Is Wells House Road The Most Blighted in England?
Rupa Huq, Ealing Central and Acton MP shares concerns
An idyllic Saturday afternoon as a group of neighbours take tea together in a suburban back garden of a pretty Edwardian home.
Andy Slaughter MP for Hammersmith also raised the subject claiming “ I visited the area with other members of the Select Committee. [Residents] will be surrounded on three sides by the development for 15 to 20 years, which is horrific, while on the fourth side the main road, Old Oak Common Lane, will be closed for a year or two. That does not bear thinking about, and I am afraid that it either has not been thought about, or has been thought about and then dismissed and put in the “too difficult” box.”
Resident Amanda Souter who hosted the weekend tea-party said: “The stress of living under the threat of losing our homes, gardens, community and tranquillity is unimaginable. After 5 years of battling with HS2 Ltd to recognise Wells House Road as a special-case sensitive receptor and provide mitigation measures and compensation that reflects the astonishing level of impact, we are no further forward.”
I also submitted a written question: To ask the Secretary of State for Transport, (pursuant to the Answer of 23 June 2015, Official Report, column 834), whether apart from the need to sell scheme mentioned that residents affected by the High Speed 2 development in Wells House Road and Midland Terrace NW10 will be entitled to support comparable with that being offered through the Rural Zones.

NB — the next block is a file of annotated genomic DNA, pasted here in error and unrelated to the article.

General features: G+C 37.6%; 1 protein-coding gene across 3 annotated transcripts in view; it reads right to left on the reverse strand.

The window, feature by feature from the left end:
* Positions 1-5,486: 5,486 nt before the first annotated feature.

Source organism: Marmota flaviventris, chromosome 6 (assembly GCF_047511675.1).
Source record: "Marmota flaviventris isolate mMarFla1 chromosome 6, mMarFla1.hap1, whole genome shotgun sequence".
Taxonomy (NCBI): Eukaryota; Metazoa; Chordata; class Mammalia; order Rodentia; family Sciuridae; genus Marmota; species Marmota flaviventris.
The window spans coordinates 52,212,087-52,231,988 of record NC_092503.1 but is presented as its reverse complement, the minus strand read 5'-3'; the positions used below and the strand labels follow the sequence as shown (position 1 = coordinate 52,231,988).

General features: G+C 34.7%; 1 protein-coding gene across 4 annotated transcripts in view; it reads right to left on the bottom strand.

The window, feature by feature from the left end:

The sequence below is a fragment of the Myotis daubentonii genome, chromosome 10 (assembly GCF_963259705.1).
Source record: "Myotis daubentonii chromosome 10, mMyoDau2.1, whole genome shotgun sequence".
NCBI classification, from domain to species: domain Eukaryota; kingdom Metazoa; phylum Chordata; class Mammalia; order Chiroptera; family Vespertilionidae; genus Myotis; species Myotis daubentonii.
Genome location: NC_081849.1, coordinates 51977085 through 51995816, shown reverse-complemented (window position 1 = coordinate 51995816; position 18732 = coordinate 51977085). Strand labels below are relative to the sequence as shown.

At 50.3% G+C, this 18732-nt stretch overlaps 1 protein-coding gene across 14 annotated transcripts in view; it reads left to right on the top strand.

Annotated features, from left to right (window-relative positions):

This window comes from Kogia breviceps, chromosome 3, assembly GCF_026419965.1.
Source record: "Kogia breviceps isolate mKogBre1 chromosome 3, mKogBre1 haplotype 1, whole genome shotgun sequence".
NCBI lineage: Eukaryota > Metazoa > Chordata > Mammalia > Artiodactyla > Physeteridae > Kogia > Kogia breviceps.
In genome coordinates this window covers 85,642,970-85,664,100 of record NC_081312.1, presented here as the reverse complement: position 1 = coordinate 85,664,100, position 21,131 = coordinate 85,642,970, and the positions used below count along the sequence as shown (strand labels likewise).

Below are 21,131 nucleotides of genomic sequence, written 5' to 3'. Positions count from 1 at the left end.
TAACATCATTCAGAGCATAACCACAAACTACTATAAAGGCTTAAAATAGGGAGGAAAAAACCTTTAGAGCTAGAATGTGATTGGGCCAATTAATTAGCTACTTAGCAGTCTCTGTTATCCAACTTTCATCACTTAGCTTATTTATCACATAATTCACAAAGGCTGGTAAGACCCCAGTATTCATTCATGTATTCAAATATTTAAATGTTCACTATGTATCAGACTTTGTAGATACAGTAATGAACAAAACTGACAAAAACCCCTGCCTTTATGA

The answer that came back was baffling: “Rural areas will feel the effects of HS2 more than urban areas, where major construction projects are commonplace and properties relatively close to railways or building sites are often shielded from their effects by other buildings and background noise. This is why some of the assistance schemes are directed at rural areas only… The Need to Sell scheme is available to qualifying residents in Wells House Road and Midland Terrace.”
However, most residents wish to stay in their homes: many have been there for generations and, due to the blight, current property values would mean residents would exchange their 3-bedroom homes with a garden for a 1-2 bed flat elsewhere in the area.
Ealing was once known as queen of the suburbs, but the people of the borough’s eastern fringe are getting a distinctly un-regal treatment and frankly raw deal on this occasion.
Residents have vowed to keep up the fight and have until August 14th to submit a petition to Parliament for the next stage in the battle.
4th August 2015